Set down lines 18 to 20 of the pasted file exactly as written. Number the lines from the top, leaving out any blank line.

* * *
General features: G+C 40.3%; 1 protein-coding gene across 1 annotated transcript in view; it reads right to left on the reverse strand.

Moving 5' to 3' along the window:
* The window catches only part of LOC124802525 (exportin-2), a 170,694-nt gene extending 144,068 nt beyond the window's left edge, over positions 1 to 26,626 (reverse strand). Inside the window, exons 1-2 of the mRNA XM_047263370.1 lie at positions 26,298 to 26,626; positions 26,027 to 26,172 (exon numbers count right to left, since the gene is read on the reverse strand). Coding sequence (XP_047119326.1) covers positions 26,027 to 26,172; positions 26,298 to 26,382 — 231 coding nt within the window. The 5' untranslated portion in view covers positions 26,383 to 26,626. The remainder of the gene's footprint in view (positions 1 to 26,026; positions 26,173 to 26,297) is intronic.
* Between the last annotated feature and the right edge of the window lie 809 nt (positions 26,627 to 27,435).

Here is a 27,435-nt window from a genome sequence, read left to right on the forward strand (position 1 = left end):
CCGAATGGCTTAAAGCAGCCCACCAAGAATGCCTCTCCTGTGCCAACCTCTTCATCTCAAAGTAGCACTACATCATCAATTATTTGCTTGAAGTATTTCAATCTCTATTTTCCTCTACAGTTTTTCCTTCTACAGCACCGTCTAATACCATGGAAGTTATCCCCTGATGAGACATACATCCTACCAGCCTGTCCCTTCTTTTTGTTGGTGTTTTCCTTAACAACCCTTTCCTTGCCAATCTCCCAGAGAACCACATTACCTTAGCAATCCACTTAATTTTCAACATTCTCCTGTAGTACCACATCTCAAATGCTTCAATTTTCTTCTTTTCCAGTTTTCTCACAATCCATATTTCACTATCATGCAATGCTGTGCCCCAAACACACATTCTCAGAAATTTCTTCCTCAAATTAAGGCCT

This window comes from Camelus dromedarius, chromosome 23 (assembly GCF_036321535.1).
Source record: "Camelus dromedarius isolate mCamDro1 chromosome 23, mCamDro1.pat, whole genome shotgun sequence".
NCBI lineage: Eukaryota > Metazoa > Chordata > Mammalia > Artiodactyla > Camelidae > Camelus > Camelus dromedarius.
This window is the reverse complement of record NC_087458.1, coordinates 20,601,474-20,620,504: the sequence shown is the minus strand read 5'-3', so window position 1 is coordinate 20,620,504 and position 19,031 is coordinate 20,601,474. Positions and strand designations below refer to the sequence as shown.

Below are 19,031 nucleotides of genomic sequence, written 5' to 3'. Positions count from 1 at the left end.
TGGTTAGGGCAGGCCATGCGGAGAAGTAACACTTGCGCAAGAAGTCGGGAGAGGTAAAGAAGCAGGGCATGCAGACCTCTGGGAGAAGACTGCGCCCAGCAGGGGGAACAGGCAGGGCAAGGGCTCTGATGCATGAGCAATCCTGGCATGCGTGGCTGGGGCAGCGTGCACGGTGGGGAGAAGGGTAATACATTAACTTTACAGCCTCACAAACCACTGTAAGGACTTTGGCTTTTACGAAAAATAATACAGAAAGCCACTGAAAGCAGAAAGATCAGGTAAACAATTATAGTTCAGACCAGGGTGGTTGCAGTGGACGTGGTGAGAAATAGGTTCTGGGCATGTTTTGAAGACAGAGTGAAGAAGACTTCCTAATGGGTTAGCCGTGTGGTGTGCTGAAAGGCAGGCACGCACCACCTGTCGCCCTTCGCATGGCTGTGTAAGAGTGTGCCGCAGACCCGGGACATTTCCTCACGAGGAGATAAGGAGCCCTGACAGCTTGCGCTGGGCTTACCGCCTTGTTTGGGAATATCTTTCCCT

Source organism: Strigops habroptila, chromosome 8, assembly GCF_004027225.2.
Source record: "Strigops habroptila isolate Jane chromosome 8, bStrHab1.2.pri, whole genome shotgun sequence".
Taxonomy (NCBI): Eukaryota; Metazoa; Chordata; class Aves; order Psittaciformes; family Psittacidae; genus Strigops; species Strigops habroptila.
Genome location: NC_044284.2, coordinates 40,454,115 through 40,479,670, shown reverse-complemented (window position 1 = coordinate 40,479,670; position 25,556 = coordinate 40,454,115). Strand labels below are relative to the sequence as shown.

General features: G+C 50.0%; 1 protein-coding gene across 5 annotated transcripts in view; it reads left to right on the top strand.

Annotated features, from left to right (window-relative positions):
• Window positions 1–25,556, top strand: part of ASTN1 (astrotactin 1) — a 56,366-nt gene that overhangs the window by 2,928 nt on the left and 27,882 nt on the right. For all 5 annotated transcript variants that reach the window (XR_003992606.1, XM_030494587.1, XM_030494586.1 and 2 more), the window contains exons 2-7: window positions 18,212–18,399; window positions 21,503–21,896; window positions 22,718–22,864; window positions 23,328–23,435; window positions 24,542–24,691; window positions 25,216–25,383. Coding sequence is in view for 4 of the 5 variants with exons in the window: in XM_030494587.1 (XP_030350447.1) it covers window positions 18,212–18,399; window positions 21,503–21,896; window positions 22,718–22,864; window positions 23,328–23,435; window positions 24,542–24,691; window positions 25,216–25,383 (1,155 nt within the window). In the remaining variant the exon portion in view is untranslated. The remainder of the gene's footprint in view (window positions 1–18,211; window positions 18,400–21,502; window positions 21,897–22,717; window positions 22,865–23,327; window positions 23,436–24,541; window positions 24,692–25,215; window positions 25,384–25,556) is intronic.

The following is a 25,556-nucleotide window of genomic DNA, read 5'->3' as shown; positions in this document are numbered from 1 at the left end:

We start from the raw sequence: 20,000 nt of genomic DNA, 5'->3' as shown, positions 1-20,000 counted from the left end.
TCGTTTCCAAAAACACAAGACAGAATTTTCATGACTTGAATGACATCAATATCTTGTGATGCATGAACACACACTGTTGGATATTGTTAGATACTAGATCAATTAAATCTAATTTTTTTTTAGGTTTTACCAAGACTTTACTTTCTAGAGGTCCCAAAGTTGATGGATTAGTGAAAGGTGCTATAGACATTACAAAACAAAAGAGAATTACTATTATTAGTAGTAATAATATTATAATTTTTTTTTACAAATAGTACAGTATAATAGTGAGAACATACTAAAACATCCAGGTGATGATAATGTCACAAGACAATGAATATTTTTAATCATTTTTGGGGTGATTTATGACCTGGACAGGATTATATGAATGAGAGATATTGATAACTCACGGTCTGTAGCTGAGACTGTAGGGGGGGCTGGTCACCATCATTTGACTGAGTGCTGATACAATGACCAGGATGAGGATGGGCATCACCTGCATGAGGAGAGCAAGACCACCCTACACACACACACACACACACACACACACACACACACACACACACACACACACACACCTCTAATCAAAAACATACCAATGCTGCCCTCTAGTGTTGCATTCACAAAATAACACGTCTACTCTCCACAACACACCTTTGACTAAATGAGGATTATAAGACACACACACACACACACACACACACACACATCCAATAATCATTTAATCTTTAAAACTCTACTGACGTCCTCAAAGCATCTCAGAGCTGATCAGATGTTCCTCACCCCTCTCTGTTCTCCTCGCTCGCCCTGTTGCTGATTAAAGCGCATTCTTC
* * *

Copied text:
Annotated features, from left to right (window-relative positions):
• Window positions 1–25,556, top strand: part of ASTN1 (astrotactin 1) — a 56,366-nt gene that overhangs the window by 2,928 nt on the left and 27,882 nt on the right. For all 5 annotated transcript variants that reach the window (XR_003992606.1, XM_030494587.1, XM_030494586.1 and 2 more), the window contains exons 2-7: window positions 18,212–18,399; window positions 21,503–21,896; window positions 22,718–22,864; window positions 23,328–23,435; window positions 24,542–24,691; window positions 25,216–25,383. Coding sequence is in view for 4 of the 5 variants with exons in the window: in XM_030494587.1 (XP_030350447.1) it covers window positions 18,212–18,399; window positions 21,503–21,896; window positions 22,718–22,864; window positions 23,328–23,435; window positions 24,542–24,691; window positions 25,216–25,383 (1,155 nt within the window). In the remaining variant the exon portion in view is untranslated. The remainder of the gene's footprint in view (window positions 1–18,211; window positions 18,400–21,502; window positions 21,897–22,717; window positions 22,865–23,327; window positions 23,436–24,541; window positions 24,692–25,215; window positions 25,384–25,556) is intronic.

The following is a 25,556-nucleotide window of genomic DNA, read 5'->3' as shown; positions in this document are numbered from 1 at the left end: